Dayro Side Effects May Lead To Toxic Epidermal Necrolysis Lawsuits
Daypro | Lawsuits, Lawyers | Side Effects: Toxic Epidermal Necrolysis, TENS, Stevens Johnson Syndrome , SJS, Skin Disease, Rash, Skin Peeling, SJS, Sores, Mucous Membranes
Daypro is a prescription Nonsteroidal Anti-Inflammatory (NSAID) drug manufactured by G. D. Searle and Company, used to treat the pain and inflammation of osteoarthritis and rheumatoid arthritis. The FDA approved Daypro in 1992, after it had rejected the drug's approval on three previous submissions. The application for approval took approximately 10 years because there was not substantial evidence that it was any more effective than existing drugs to treat arthritis and because of increased incidence of certain adverse events.
Daypro has an extremely long half-life (time it takes for the blood plasma concentration of the drug to be reduced by one-half), which means that the amount of drug available for therapeutic and toxic effects is greater in the blood stream for a longer period of time. The long half-life increases Daypro's propensity to cause toxic reactions, particularly in women and persons of low body weight.
In its first year on the market, Daypro had a higher reported rate of Stevens Johnson Syndrome (SJS) and Toxic Epidermal Necrolysis (TEN) per million prescriptions than any other prescription NSAID in its first marketing year in the U.S. Stevens Johnson Syndrome (SJS) and Toxic Epidermal Necrolysis (TEN) are two forms of the skin disease that can cause rash, skin peeling, and sores on the mucous membranes. By April 1994, four deaths had been caused by serious skin reactions associated with Daypro. Daypro caused more deaths from serious skin reactions, including SJS and TEN, between 1993 and 1997 than any other prescription NSAID.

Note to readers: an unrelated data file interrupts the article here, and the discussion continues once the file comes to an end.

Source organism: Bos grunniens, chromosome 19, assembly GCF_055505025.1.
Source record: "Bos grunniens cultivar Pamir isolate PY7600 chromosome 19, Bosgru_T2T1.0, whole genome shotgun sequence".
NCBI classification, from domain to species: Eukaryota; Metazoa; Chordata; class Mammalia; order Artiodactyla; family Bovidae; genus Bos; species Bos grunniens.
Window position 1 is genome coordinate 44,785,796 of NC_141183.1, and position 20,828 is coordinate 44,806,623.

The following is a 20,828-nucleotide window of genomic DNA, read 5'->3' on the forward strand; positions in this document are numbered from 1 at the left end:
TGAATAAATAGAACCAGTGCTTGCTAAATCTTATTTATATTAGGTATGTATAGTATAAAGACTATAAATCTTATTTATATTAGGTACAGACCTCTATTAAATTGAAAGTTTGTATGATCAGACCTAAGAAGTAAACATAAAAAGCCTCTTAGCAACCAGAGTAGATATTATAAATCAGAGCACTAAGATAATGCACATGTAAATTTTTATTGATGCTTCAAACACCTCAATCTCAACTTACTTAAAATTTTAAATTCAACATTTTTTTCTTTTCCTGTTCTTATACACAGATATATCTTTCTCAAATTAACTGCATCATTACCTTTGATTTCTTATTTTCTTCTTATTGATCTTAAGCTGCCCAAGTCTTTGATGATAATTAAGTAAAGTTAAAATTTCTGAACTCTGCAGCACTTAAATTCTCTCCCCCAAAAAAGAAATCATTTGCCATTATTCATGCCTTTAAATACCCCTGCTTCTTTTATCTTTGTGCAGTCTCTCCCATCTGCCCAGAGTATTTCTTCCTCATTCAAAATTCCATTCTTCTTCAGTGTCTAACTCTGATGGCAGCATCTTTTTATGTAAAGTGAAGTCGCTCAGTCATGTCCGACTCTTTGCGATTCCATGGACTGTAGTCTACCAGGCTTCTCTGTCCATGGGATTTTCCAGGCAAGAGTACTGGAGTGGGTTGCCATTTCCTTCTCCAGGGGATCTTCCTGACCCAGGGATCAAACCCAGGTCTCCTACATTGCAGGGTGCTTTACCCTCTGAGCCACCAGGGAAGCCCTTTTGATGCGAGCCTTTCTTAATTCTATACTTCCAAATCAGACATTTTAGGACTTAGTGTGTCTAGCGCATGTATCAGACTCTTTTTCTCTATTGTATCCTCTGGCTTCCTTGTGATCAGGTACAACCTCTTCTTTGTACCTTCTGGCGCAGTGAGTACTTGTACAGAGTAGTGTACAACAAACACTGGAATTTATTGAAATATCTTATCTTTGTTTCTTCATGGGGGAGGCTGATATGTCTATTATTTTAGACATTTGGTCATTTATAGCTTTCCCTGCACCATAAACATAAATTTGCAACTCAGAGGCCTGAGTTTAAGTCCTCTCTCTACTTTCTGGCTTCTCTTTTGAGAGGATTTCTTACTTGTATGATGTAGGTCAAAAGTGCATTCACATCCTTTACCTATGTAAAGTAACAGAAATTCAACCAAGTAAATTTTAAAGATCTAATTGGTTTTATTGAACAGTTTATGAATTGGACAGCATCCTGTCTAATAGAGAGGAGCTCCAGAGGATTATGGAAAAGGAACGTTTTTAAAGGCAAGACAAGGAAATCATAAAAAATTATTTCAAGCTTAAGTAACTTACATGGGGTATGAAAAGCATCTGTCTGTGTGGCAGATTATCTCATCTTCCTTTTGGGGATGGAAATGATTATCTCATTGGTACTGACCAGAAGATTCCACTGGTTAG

Legal Help For Victims Affected By Daypro
If you or a loved one took Daypro and suffered side effects, please fill out the form at the right for a free case evaluation by a qualified drug side effects attorney or call us at 1-800-YOURLAWYER (1-800-968-7529).